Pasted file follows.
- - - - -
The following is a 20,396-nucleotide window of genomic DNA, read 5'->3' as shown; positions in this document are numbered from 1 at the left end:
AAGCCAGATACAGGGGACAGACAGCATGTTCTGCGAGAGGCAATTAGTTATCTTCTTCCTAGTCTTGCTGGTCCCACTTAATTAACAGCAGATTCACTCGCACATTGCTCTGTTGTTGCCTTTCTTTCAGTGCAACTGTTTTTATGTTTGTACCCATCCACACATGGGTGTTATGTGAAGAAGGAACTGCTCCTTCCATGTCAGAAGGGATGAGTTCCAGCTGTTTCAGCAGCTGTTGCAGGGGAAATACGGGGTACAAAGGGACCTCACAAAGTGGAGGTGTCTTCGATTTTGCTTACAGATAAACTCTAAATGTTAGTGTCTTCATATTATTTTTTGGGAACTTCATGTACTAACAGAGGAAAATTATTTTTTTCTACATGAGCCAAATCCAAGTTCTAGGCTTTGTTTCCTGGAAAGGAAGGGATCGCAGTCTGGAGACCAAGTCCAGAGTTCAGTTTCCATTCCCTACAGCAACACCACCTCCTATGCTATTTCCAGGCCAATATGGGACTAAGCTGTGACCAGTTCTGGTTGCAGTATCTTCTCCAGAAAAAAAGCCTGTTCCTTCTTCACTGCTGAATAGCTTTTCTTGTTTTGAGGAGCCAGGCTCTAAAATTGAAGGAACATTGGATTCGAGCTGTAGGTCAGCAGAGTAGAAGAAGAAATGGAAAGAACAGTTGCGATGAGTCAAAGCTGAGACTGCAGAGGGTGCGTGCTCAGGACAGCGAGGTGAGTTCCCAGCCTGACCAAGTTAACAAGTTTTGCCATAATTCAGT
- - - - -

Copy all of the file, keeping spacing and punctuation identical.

The following is a 20,396-nucleotide window of genomic DNA, read 5'->3' as shown; positions in this document are numbered from 1 at the left end:
AAGCCAGATACAGGGGACAGACAGCATGTTCTGCGAGAGGCAATTAGTTATCTTCTTCCTAGTCTTGCTGGTCCCACTTAATTAACAGCAGATTCACTCGCACATTGCTCTGTTGTTGCCTTTCTTTCAGTGCAACTGTTTTTATGTTTGTACCCATCCACACATGGGTGTTATGTGAAGAAGGAACTGCTCCTTCCATGTCAGAAGGGATGAGTTCCAGCTGTTTCAGCAGCTGTTGCAGGGGAAATACGGGGTACAAAGGGACCTCACAAAGTGGAGGTGTCTTCGATTTTGCTTACAGATAAACTCTAAATGTTAGTGTCTTCATATTATTTTTTGGGAACTTCATGTACTAACAGAGGAAAATTATTTTTTTCTACATGAGCCAAATCCAAGTTCTAGGCTTTGTTTCCTGGAAAGGAAGGGATCGCAGTCTGGAGACCAAGTCCAGAGTTCAGTTTCCATTCCCTACAGCAACACCACCTCCTATGCTATTTCCAGGCCAATATGGGACTAAGCTGTGACCAGTTCTGGTTGCAGTATCTTCTCCAGAAAAAAAGCCTGTTCCTTCTTCACTGCTGAATAGCTTTTCTTGTTTTGAGGAGCCAGGCTCTAAAATTGAAGGAACATTGGATTCGAGCTGTAGGTCAGCAGAGTAGAAGAAGAAATGGAAAGAACAGTTGCGATGAGTCAAAGCTGAGACTGCAGAGGGTGCGTGCTCAGGACAGCGAGGTGAGTTCCCAGCCTGACCAAGTTAACAAGTTTTGCCATAATTCAGT